The phrase “hips don’t lie” says it all. Hips not only provide shape and support but also enable movement, making them among the most important parts in the body.
PUT ON YOUR DANCING SHOES!
The American Heart Association recommends thirty minutes of physical activity each day. In addition to flexing your creative muscle, dancing is a form of exercise that helps maintain healthy bones by using different muscles throughout the body without impacting the joints. Cutting a rug—whether it’s zumba, salsa or ballroom dancing, even!—strengthens the bones and muscles in the legs and hips, lowers risk of heart disease and helps with weight loss.
Your Bones, Your Body
Maintaining strong, healthy bones is essential as we grow older. Specifically, the hip bone enables mobility for the pelvis area and lower extremity.
Daily doses of calcium and vitamin D, along with exercise, can help the body fight against bone loss. When the body lacks these vital nutrients or muscle-building activities, common bone problems often occur:
- Osteoporosis affects approximately ten million Americans. This disease silently weakens the bones, which increases the chances of fractures, and is common in older women.
- Osteogenesis Imperfecta (OI) is a genetic disorder that causes the bones to break very easily. It can cause weak muscles, brittle teeth, a curved spine and hearing loss.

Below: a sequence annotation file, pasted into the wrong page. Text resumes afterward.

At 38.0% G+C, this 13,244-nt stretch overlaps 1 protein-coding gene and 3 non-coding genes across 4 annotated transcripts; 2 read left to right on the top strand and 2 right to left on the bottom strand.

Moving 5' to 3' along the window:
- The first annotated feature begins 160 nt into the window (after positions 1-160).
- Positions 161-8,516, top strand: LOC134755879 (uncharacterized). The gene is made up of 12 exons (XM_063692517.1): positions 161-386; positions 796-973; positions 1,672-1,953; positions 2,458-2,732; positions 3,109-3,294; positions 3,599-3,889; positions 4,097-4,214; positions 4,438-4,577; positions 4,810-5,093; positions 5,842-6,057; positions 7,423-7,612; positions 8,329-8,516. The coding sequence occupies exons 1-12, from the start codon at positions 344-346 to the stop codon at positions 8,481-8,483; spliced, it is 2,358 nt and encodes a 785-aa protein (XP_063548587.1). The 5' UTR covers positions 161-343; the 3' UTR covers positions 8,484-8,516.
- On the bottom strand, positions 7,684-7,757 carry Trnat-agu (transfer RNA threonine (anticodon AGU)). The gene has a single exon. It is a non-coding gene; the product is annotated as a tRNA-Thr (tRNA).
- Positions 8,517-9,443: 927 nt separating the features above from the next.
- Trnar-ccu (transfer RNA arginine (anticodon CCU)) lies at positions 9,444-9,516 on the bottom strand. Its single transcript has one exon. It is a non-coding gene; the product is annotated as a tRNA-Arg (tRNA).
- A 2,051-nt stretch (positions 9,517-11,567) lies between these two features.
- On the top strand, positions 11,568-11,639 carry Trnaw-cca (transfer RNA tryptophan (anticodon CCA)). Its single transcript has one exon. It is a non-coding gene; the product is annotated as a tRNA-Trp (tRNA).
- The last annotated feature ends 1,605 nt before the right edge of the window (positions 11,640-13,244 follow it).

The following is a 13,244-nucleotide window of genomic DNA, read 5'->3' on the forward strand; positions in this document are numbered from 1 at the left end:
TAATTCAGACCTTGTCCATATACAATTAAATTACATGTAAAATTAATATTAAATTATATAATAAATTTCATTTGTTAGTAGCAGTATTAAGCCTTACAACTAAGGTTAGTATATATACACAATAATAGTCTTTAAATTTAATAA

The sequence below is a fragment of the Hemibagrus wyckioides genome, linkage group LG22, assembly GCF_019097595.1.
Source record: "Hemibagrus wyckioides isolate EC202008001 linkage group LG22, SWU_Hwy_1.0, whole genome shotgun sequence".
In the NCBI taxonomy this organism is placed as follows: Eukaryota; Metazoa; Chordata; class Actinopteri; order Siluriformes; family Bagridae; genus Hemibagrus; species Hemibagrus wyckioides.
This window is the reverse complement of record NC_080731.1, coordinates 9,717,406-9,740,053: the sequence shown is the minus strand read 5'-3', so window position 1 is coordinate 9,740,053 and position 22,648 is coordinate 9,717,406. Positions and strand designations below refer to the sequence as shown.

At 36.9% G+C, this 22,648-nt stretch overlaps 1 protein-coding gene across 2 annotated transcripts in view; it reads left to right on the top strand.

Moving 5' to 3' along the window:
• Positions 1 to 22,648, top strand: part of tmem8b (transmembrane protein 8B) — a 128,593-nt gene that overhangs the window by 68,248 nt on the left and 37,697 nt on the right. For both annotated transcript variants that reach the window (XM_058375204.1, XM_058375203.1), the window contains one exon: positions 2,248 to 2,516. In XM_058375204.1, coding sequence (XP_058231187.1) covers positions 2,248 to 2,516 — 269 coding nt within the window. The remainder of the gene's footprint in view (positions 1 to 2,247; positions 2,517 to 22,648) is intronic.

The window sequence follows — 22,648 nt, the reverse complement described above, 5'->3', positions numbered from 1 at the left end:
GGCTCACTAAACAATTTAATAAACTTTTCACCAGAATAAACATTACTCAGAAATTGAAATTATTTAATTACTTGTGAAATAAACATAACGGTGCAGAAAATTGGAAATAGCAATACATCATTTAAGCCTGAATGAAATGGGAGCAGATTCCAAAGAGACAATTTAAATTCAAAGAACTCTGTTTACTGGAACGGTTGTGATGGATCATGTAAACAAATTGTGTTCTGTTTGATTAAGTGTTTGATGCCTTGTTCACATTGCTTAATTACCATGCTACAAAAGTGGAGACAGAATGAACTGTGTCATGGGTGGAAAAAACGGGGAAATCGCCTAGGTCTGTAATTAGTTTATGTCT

- Paget’s Disease causes the bones in your body to grow larger and weaker than normal. Other symptoms include arthritis and hearing loss.
- Osteoarthrosis (aka degenerative joint disorder) is the most common form of arthritis and occurs when cartilage in your joints is worn down over time.
DID YOU KNOW?
- Hip-related pain is not confined to the hip area; you may also feel pain in your mid-thigh or groin area. Pain in your hips can even represent a back problem.
- Hip pain can be caused by arthritis (inflammation on one or more joints), osteonecrosis (lack of blood flow to the bone, causing bone loss), tendonitis (inflammation, irritation and swelling of a tendon), lower back pain and infection.
- Smoking accelerates bone loss by reducing the absorption of calcium in the body. Another culprit? Excessive consumption of alcohol, which slows bone formation and also reduces your body’s ability to absorb calcium.
- A bone density test (aka densitometry or DXA scan) can determine whether you have or are at risk for osteoporosis.